Social scientists regularly lament that the bad habits of movie stars and rock and roll artists hold sway over decisions that teenagers make about the use of alcohol and drugs. In a study recently reported in the open access BMJ Journal, investigators from a variety of American research universities reported on a study of over 6,000 U.S. adolescents who were followed and surveyed at regular intervals over a two-year period. Researchers investigated the influence of peer and family factors, as well as media alcohol exposure, as it related to the onset of drinking and to the time involved for a transition to incidence of binge drinking. Investigators also assessed risk factors to drinking such as adolescent reported peer alcohol use, frequency of parental alcohol use, availability of alcohol at home, perceived authoritative parenting, receptivity to alcohol marketing, and movie alcohol exposure.  


The results of the study confirm the intuition of many parents and adolescent substance abuse experts. After controlling for demographic variables, high peer alcohol abuse was the most powerful predictor of a start-up to drinking. Drinking onset was next most impacted by high movie exposure to alcohol. The rest of the influences ranked as follows in descending order: less-authoritative parenting (lax standards; flip-flopping), alcohol availability in the home, receptivity to alcohol marketing, and parental alcohol use. Of special interest was that high peer alcohol use was a very strong indicator as to the transition from the onset of drinking to the point where binge drinking began. Peer pressure and social conformity play an evident roll in triggering the initiation of the dangerous behaviors and habits associated with binge drinking.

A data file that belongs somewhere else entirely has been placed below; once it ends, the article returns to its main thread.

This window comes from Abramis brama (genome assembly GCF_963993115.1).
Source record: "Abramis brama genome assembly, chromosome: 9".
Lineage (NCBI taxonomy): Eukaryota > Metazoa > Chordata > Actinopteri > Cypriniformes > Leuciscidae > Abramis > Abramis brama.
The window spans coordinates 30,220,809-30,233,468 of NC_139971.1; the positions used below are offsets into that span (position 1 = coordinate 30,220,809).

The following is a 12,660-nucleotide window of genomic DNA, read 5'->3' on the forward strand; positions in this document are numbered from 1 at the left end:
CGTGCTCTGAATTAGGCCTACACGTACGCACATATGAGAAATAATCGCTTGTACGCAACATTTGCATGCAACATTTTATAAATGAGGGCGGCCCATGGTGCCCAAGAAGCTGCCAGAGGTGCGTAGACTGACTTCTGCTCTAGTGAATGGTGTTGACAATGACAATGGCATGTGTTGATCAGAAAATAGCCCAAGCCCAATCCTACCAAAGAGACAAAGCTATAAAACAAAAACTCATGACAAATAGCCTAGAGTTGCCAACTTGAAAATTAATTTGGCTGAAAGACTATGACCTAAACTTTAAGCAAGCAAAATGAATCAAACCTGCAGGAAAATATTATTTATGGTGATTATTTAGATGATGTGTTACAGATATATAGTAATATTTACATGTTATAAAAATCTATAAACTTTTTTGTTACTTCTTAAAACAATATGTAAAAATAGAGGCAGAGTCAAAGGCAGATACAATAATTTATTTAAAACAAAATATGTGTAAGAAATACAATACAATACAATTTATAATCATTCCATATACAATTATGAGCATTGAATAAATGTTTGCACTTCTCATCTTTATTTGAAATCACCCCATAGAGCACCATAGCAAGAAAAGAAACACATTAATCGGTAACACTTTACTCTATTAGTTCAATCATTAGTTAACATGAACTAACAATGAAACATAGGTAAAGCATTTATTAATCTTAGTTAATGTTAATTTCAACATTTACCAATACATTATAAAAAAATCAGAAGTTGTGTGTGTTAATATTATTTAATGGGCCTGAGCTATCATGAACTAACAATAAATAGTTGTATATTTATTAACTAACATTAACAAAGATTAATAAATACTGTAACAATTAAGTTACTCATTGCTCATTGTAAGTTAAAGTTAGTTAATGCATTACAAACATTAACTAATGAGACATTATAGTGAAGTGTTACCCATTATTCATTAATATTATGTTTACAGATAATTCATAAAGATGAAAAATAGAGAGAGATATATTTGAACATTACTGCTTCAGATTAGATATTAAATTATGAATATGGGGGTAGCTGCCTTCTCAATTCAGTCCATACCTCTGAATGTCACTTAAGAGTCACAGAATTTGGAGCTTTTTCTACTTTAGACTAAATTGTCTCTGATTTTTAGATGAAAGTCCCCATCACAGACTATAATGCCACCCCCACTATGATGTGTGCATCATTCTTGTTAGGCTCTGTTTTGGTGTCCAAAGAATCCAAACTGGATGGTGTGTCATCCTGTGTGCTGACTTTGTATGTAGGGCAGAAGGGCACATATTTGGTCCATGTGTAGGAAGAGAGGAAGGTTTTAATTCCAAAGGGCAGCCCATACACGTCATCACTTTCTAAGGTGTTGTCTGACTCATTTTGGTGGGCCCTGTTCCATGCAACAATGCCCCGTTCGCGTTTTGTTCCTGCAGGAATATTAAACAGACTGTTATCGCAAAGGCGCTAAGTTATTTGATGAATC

This study did not directly address the roll that the mentioned factors play in the initiation of illicit drug use (i.e. cannabis, cocaine, amphetamines, ecstasy etc.). Intuitively, however, it seems that movie exposure to drugs and soft parental stances on those issues would be catalysts in the onset of illicit substances. Nevertheless, this study is a pertinent reminder that an authoritative parental style can decrease the likelihood that adolescents will begin drinking. Parents who are firm and who adhere to rules and standards relating to alcohol consumption should be encouraged to not give in to pushback by their children. Parents who take tough stances with alcohol appear to be more successful than those who do not. But of most interest here is the dynamic effect that alcohol exposure in movies has on both onset to drinking and transition to binge drinking. The authors estimate that movie alcohol exposure accounts for 28% of transitions to drinking and 20% of transitions to binge drinking. Perhaps this data will prompt industry leaders to exert better control over content that deals with alcohol and drug abuse, especially in movies viewed by younger audiences.